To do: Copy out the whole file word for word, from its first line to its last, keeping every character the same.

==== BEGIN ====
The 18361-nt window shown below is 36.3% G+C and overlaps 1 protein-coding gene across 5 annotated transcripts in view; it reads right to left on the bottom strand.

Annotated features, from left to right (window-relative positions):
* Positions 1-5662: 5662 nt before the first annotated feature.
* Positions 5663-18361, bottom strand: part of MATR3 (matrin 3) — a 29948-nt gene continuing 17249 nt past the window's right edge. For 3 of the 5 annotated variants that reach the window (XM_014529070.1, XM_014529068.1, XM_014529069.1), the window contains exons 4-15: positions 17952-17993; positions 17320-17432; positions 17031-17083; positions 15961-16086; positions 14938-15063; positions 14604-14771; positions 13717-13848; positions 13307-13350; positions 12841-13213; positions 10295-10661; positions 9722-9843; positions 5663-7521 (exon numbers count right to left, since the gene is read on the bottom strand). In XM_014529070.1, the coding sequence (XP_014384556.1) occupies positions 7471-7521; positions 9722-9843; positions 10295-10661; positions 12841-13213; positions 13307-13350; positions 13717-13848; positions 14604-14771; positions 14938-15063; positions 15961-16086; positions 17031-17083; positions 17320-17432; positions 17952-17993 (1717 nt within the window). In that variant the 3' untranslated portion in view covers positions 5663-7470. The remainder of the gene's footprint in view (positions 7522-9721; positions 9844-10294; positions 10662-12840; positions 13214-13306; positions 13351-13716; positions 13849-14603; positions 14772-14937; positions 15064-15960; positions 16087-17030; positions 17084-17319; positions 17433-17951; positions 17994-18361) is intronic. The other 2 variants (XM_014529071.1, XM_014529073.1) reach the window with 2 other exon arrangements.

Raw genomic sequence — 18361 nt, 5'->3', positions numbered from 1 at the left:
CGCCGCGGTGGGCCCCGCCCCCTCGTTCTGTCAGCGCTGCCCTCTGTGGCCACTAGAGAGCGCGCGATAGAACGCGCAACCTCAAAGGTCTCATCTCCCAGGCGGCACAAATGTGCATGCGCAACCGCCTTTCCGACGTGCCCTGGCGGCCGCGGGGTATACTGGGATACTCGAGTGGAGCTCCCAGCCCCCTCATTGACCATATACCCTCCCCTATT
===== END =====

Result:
The 18361-nt window shown below is 36.3% G+C and overlaps 1 protein-coding gene across 5 annotated transcripts in view; it reads right to left on the bottom strand.

Annotated features, from left to right (window-relative positions):
* Positions 1-5662: 5662 nt before the first annotated feature.
* Positions 5663-18361, bottom strand: part of MATR3 (matrin 3) — a 29948-nt gene continuing 17249 nt past the window's right edge. For 3 of the 5 annotated variants that reach the window (XM_014529070.1, XM_014529068.1, XM_014529069.1), the window contains exons 4-15: positions 17952-17993; positions 17320-17432; positions 17031-17083; positions 15961-16086; positions 14938-15063; positions 14604-14771; positions 13717-13848; positions 13307-13350; positions 12841-13213; positions 10295-10661; positions 9722-9843; positions 5663-7521 (exon numbers count right to left, since the gene is read on the bottom strand). In XM_014529070.1, the coding sequence (XP_014384556.1) occupies positions 7471-7521; positions 9722-9843; positions 10295-10661; positions 12841-13213; positions 13307-13350; positions 13717-13848; positions 14604-14771; positions 14938-15063; positions 15961-16086; positions 17031-17083; positions 17320-17432; positions 17952-17993 (1717 nt within the window). In that variant the 3' untranslated portion in view covers positions 5663-7470. The remainder of the gene's footprint in view (positions 7522-9721; positions 9844-10294; positions 10662-12840; positions 13214-13306; positions 13351-13716; positions 13849-14603; positions 14772-14937; positions 15064-15960; positions 16087-17030; positions 17084-17319; positions 17433-17951; positions 17994-18361) is intronic. The other 2 variants (XM_014529071.1, XM_014529073.1) reach the window with 2 other exon arrangements.

Raw genomic sequence — 18361 nt, 5'->3', positions numbered from 1 at the left:
CGCCGCGGTGGGCCCCGCCCCCTCGTTCTGTCAGCGCTGCCCTCTGTGGCCACTAGAGAGCGCGCGATAGAACGCGCAACCTCAAAGGTCTCATCTCCCAGGCGGCACAAATGTGCATGCGCAACCGCCTTTCCGACGTGCCCTGGCGGCCGCGGGGTATACTGGGATACTCGAGTGGAGCTCCCAGCCCCCTCATTGACCATATACCCTCCCCTATT